The younger brother of Manchester Arena bomber, Salman Abedi, has been extradited to the UK.
After landing at a London airport, Hashem Abedi was arrested on suspicion of murder, attempted murder and conspiracy to cause an explosion likely to endanger life. He will be transferred to a police custody facility.
At midday today he was flown in a private jet from Tripoli to a London airport.
Chief Constable for Greater Manchester Police Ian Hopkins said: “I am now able to say that, following application by the Crown Prosecution Service for the extradition of Hashem Abedi from Libya, he has today been successfully extradited, for offences relating to the Manchester Arena attack.
“He was handed over by Libyan authorities to British police officers this morning. They escorted him on the flight back and he landed in the UK a short while ago.”
The 22-year-old had been held by a militia group in Libya since his brother killed 22 people when he detonated a suicide vest on May 22, 2017.
Greater Manchester Police issued a warrant for Hashem's arrest and have been working to bring him to the UK from Libya.
Prime Minister Theresa May described the arrest as an "important moment" in the investigation.
She said: "I hope it is a welcome step for the loved ones of all of the victims.
"Those people who have commanded themselves with such dignity through what has been a deeply distressing and difficult time for them - and conducted themselves with that dignity as they search for justice."
Home Secretary Sajid Javid said the UK government had been "working tirelessly" with the Libyan authorities to bring those involved in atrocity to justice.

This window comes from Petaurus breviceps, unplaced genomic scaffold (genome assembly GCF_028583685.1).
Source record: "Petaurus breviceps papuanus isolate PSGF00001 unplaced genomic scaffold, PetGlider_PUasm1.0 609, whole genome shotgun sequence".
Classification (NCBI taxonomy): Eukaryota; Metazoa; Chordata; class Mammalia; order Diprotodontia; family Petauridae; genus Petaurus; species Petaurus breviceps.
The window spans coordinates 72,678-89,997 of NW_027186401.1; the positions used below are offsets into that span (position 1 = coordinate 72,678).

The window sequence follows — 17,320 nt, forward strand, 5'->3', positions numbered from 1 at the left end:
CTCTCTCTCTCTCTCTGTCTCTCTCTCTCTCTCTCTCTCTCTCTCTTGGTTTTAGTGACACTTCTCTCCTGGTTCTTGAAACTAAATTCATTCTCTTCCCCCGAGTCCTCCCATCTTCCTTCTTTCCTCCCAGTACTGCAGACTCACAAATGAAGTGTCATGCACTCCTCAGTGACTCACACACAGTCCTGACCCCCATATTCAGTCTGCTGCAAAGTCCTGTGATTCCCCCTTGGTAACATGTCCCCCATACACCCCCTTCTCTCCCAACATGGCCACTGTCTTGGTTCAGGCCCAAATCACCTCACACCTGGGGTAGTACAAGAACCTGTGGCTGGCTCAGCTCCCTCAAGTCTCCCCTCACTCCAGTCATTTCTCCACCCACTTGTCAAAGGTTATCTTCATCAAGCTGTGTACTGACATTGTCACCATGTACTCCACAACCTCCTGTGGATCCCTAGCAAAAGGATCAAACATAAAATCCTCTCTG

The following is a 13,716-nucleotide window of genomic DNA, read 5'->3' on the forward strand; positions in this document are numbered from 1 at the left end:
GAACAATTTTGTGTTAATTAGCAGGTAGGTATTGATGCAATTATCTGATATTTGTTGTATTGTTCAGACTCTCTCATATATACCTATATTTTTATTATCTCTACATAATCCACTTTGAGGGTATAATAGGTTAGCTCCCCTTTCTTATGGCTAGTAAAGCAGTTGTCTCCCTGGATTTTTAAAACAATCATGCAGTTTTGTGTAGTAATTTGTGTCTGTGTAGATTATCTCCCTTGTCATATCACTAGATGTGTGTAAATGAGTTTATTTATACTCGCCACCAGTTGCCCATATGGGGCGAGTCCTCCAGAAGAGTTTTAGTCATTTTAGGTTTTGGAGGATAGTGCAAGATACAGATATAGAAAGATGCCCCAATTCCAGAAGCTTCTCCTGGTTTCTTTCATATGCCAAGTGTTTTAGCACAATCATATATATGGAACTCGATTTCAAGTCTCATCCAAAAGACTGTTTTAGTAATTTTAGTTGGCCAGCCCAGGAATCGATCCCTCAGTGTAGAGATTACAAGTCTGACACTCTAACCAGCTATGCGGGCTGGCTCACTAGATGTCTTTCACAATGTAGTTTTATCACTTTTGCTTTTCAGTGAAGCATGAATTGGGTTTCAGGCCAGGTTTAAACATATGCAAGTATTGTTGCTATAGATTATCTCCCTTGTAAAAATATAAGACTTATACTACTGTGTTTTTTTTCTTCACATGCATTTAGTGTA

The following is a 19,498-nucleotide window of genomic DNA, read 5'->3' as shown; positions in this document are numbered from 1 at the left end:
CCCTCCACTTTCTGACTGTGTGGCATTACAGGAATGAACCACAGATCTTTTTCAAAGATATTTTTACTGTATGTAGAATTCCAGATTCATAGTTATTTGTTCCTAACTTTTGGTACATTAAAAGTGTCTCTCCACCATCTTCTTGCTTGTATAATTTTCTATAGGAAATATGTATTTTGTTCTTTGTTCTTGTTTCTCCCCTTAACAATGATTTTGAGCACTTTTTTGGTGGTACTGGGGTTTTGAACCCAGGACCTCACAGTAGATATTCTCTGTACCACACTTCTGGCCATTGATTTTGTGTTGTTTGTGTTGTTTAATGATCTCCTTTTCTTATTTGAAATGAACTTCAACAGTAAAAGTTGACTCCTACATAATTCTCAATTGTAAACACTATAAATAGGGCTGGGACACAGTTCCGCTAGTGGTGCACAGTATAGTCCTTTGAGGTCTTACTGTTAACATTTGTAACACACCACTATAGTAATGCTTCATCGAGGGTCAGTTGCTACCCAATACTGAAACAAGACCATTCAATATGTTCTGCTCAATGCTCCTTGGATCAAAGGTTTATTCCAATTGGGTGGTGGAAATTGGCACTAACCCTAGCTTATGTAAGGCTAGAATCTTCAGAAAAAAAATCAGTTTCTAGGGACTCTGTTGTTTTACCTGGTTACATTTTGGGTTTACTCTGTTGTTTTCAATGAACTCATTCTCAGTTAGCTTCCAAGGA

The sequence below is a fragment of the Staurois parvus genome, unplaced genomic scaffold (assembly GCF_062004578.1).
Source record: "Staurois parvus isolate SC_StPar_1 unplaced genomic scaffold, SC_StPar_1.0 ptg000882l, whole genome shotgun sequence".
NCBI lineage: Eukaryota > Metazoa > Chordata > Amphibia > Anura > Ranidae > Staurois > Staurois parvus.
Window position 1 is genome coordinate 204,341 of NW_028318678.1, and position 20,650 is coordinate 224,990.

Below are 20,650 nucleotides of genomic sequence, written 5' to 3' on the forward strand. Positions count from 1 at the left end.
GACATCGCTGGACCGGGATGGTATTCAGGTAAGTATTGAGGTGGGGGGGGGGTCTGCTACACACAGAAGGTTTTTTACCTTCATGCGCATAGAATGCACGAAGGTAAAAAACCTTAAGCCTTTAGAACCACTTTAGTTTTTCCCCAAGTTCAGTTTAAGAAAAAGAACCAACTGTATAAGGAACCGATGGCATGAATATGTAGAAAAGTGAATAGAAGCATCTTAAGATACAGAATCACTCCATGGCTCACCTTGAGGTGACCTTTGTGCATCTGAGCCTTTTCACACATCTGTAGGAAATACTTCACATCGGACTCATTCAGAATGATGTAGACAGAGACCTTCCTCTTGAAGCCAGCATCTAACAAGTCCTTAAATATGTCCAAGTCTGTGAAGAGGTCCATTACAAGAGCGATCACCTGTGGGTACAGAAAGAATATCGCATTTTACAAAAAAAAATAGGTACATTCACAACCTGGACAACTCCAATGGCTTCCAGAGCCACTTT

"The work that the police have done and others has meant that today has been a very important step forward in achieving justice," he said.
Despite the home secretary praising the extradition, the husband of Alison Howe, who was killed in the blast while waiting to collect her daughter, says it will make no difference to him.
Steve Howe said: "Extraditing his brother, and questioning him, won't bring Alison back - it's not going to take any pain away from my family whatsoever."
He added: "Where we're concerned it's definitely not going to make me feel one bit better."
Manchester mayor Andy Burham said it was an "important day" for the city and his thoughts were with the families and everyone affected by the attack.
"It is right and proper that those people affected will now see a judicial process of British soil," he said.
After processing at the police station, Abedi will appear at Westminster Magistrates’ Court at a later time.
Chief Constable Hopkins added: "I want to thank all those involved for their commitment to this investigation and the successful extradition of Hashem Abedi.
"We do understand that there has been a huge appetite for updates in relation to the extradition. We are pleased that we can now explain the progress that has been made."
Salman and Hashem flew to Libya on April 18, 2017, but older brother Salman flew back to Manchester a week before the terror attack.
Both Hashem and Salman were born in Manchester and went to school in the city.
The attack on the Manchester Arena killed more than 20 and injured 139, more than half of whom were children.
Ariana Grande was performing at the venue, where an estimated 14,000 people attended at the event.
Salman Abedi detonated his suicide bomb near the foyer area of the arena as people were leaving the venue.